Article / 22 June 2016 at 13:00 GMT

Are we trading the obvious?

Hypothesis Testing
United Kingdom
  • Important to know why trades can move against us
  • Market close prices key to following open
  • Traders can at times ignore the obvious

Through the microscope
Are you giving your trades the close attention they require? Photo: iStock

By fxtime*

Rather than give a description of this strategy, it might be better to treat the strategy as a computer programme. Alas, drawing flow charts is a tiresome task so here is a programme that is written in the old-style, numeric line basis (often called ''basic programming'' for very obvious reasons).

Bullish scenario

100: Look for the opening bell 30-minute trading range on the S&P 500; measure the high-to-low range and if the open range is bullish.

150: Look at the final 30-minute trading range before the S&P 500 closes; measure the high-to-low.

200: If the closing trading range is greater than the open range by two or more points, then we have more sellers than buyers so sell at the close looking for a minimum two points or more.

250: If the closing trading range is less than the open range by two points then assume we have more buyers than sellers and go long looking for two points-plus.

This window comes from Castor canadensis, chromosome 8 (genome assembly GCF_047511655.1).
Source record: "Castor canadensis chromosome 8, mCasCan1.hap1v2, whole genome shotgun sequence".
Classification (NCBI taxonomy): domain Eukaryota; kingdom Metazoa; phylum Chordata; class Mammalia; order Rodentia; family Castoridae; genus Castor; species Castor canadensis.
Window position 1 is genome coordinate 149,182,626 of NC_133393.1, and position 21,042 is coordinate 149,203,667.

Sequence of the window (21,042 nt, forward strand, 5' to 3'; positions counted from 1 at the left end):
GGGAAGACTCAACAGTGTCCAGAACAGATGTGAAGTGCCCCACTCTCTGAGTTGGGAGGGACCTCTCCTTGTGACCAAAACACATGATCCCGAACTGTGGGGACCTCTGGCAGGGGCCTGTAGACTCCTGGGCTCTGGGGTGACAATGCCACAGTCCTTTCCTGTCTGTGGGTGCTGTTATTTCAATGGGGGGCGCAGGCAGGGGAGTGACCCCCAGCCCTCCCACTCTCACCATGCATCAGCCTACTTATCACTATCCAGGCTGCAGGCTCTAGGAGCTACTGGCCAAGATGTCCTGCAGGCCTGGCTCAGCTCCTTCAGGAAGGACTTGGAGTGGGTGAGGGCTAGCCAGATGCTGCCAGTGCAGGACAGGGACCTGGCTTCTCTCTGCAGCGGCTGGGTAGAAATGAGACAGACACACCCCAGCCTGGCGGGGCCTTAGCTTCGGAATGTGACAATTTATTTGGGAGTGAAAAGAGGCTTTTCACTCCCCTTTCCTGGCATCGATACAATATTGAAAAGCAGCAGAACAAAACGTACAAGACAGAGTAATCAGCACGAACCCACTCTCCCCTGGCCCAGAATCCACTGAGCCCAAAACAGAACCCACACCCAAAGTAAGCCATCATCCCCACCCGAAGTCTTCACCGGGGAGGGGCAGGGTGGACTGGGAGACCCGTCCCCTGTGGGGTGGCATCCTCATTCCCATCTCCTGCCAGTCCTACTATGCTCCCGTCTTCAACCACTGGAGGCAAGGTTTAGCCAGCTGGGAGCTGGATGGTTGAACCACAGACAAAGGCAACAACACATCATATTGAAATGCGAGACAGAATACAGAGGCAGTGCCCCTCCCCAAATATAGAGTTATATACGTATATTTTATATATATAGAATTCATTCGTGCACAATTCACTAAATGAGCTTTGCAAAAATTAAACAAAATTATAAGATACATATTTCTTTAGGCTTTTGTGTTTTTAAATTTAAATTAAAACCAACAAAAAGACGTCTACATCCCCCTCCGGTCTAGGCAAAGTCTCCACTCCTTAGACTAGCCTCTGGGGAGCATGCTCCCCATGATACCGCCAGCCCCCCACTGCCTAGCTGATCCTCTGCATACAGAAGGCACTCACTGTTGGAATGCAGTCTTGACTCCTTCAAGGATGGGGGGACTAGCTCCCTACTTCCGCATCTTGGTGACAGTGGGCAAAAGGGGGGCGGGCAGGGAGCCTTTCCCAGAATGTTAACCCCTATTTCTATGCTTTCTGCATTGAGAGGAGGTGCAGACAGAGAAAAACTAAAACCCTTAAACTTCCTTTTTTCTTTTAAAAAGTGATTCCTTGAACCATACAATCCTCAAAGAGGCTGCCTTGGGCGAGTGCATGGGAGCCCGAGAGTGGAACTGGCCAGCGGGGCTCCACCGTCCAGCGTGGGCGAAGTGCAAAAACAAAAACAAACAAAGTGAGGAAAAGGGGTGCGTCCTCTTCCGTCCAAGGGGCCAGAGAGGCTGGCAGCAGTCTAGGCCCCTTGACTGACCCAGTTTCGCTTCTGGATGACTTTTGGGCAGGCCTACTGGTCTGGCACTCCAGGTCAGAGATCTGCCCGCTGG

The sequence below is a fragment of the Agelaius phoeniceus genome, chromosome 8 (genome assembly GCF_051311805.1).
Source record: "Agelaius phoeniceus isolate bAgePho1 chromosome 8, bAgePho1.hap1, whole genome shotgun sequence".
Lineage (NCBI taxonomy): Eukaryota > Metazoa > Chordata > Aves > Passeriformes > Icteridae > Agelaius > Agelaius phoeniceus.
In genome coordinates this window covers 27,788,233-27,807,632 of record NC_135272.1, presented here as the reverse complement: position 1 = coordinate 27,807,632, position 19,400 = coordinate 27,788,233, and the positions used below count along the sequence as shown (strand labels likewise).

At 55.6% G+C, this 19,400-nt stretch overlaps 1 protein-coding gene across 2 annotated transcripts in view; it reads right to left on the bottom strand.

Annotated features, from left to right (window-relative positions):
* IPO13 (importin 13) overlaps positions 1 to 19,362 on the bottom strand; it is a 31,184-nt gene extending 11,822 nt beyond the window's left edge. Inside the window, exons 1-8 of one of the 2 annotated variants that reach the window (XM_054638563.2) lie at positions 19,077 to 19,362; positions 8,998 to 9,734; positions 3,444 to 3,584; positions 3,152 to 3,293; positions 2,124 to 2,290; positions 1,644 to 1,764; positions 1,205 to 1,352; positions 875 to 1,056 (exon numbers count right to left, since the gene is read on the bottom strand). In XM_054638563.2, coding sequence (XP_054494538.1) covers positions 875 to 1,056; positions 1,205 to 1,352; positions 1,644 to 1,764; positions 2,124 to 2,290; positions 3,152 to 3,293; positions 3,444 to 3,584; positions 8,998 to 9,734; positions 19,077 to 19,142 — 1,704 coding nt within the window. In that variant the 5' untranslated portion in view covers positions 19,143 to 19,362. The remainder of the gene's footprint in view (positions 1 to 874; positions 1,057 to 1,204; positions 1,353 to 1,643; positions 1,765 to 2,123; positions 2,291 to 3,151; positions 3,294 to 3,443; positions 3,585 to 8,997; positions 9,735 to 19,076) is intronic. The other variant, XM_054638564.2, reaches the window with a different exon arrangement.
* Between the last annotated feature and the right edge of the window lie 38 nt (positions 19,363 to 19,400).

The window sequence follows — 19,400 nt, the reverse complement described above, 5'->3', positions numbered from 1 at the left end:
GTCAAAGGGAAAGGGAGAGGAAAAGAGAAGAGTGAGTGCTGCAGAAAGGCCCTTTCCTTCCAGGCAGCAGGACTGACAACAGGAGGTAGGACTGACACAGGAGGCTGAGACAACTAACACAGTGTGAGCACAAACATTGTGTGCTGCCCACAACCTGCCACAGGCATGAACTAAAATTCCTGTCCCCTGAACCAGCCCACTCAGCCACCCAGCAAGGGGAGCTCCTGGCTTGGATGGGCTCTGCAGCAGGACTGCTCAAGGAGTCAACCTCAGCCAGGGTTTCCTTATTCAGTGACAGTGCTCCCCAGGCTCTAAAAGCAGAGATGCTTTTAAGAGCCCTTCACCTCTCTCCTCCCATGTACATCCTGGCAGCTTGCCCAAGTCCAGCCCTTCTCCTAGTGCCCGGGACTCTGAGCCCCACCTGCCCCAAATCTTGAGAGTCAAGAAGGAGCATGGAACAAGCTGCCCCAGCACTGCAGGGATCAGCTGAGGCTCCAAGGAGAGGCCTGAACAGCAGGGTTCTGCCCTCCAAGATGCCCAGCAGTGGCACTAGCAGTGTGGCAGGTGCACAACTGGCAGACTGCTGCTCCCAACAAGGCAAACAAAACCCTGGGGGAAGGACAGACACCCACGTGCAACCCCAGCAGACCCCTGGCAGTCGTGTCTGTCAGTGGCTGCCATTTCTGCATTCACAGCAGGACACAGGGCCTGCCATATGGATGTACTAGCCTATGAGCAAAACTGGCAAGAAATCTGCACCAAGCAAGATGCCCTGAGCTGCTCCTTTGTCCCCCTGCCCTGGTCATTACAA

The assumption being that day traders will establish positions (as will major market players) in the initial opening 30 minutes. Likewise, in the final 30 minutes you want to know if they are all closing their trade positions.  

If they aren't, then we have to assume some want to remain in their positions overnight so you are effectively determining the market weighting for bullishness/bearishness.

A bearish open is the inverse of the above.

An improvement on the above would be;

100: Look for 30 minutes prior to the opening bell and the subsequent 30 minutes after the opening bell for your trading range – effectively the one-hour range.

150: Look at the final hour's trading range etc.

It's admittedly a simplistic model and I will let you back-test... but you will be surprised at the results of this strategy.

Do we have other obvious trade areas that we all watch, like the above?

The failure rate is clearly another obvious topic. When we have a favourite trade setup that normally earns on balance for us, do we consider what the stopped-out trades may tell us?

Perhaps we should record the success rates and average drawdowns – or better still, the maximum drawdowns – but apart from the efficacy of the trade structure and profits when measured to losses, we should also look at the frequency of losses.